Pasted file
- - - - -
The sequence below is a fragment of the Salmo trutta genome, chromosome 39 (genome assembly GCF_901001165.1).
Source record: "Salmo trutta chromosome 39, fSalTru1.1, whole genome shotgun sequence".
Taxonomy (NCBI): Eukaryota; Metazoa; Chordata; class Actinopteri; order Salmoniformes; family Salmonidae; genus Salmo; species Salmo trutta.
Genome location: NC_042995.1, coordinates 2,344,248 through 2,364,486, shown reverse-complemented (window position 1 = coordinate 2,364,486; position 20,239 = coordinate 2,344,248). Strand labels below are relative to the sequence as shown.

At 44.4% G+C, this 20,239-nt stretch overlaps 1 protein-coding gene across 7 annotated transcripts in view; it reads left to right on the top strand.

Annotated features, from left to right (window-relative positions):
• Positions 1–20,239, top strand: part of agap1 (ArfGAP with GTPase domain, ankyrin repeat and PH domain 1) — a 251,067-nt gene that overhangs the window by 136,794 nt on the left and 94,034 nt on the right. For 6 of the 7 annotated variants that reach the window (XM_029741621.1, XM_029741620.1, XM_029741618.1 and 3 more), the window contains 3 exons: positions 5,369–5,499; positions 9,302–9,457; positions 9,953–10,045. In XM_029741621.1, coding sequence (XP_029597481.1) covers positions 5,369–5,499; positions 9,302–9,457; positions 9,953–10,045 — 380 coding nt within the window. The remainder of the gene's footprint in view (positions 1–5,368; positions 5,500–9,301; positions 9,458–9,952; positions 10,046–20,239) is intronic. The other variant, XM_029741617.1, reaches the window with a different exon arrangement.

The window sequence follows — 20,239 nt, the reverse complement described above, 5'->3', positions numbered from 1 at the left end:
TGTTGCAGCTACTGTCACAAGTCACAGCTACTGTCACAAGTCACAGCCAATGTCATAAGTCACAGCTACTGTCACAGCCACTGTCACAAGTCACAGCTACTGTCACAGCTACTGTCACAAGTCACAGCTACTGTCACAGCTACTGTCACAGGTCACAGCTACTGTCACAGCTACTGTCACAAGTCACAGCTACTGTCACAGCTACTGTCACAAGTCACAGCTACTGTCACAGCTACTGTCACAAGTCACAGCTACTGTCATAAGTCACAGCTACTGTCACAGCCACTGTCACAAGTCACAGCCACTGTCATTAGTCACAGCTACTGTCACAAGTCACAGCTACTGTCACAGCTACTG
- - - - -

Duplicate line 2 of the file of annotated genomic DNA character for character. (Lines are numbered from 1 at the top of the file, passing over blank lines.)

Source record: "Salmo trutta chromosome 39, fSalTru1.1, whole genome shotgun sequence".